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EXCLUSIVE: How Corrupt Nigerian Immigration Officials, Others Connive With Ethiopian Airport Staff To Extort, Deport Travellers From Addis Ababa For Refusing To Pay $50 Bribe In Lagos

February 7, 2022

The syndicate, which mostly target first-time travellers from Nigeria, use fear and blackmail to hoodwink victims into parting ways with at least a $50 (about N29,000) bribe money before being allowed to fly to Addis Ababa from Lagos and to their final destinations.

An investigation by SaharaReporters has revealed how a Nigerian syndicate involving immigration officials at the Murtala Mohammed International Airport, Ikeja, Lagos, and airport staff in Addis Ababa, Ethiopia, work closely to frustrate travellers from Nigeria.


The syndicate, which mostly target first-time travellers from Nigeria, use fear and blackmail to hoodwink victims into parting ways with at least a $50 (about N29,000) bribe money before being allowed to fly to Addis Ababa from Lagos and to their final destinations.


Travellers, who fail to offer this amount of bribe even if their documents are in order, are allowed to fly out of Lagos to the Ethiopian capital but they are illegally held over there and eventually deported to Nigeria.


Findings by SaharaReporters revealed that dozens of Nigerians have fallen victim to this notorious cartel in the last one month alone, leaving many of them frustrated and unable to reach their intended destination despite having all travel documents complete and not breaching any immigration laws.


A handful of victims, who spoke with SaharaReporters, disclosed how they were threatened and eventually sent back to Nigeria from Addis Ababa on their way to Europe, America and Asia simply because they failed to offer bribes at Lagos airport on their way to their destination en route Ethiopia.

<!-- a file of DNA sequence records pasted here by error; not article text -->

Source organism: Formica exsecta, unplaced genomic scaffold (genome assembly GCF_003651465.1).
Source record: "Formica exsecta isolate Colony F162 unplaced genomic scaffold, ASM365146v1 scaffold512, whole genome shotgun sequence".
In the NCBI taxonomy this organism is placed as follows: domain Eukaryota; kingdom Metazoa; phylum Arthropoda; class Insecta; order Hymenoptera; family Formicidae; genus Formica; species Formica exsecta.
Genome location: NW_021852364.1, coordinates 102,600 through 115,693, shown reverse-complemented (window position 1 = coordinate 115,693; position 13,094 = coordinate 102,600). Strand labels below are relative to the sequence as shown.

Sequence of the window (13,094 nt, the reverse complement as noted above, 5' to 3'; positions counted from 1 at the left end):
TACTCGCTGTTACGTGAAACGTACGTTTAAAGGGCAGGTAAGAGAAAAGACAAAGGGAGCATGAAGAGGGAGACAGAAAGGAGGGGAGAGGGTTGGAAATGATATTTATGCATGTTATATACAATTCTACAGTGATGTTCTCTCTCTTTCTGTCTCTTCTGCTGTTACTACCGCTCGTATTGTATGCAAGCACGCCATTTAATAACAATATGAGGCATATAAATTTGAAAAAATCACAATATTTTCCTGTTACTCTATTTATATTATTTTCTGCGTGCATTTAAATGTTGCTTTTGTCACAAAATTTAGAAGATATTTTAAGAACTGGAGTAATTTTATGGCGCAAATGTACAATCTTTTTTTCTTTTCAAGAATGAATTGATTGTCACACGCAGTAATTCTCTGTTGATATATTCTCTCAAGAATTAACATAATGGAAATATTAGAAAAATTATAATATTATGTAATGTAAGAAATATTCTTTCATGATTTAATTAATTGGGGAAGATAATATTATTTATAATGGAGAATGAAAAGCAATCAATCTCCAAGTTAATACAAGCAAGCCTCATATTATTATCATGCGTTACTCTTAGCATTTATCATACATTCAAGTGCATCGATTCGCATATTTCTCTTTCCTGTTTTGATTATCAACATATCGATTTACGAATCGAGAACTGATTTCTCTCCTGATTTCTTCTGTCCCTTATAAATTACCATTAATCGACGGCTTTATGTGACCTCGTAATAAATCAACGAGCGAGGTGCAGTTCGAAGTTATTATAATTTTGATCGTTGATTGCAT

One victim, Mrs Clara Adoghe, who was heading to Toronto, Canada, three weeks ago, told SaharaReporters that despite offering an immigration official N5,000 handout at Lagos airport, the man insisted on collecting $50 before allowing her travel successfully.


According to her, the immigration officer threatened to 'teach her a lesson' for refusing to dance to his tune, adding that it was until she got to the Ethiopian capital that she understood what he meant.


"The immigration official in Lagos told me plainly that since I didn't want to drop the $50 he requested, I was going to learn a hard lesson in Addis Ababa. He collected N5,000 from me and still issued that threat.


"Immediately we arrived in Ethiopia and was waiting to be screened at the airport, an official walked up to me and collected my passport before asking me to leave the queue.


"He later handed me over to a Nigerian man, who was very fluent in the Ethiopian language.


"The man told me that I had made a mistake in Lagos, that I should have ‘settled’ (paid illegal money) his colleague and avoided unnecessary trouble.


"I asked him to explain better and also tell me if my travel documents were incomplete or had any issues but he did not respond.


"I was thereafter taken to a part of the airport to wait while expecting their next move.


"It was while I was kept there that I realised what had actually happened, that I was being frustrated and denied my trip to Canada for refusing to give a $50 bribe in Lagos.


"I saw other first-time travellers from Nigeria who had a similar issue. I also realised that Nigerians like the Igbo man that interacted with me were conniving with Ethiopians to milk and frustrate travellers on a daily basis for no reason whatsoever.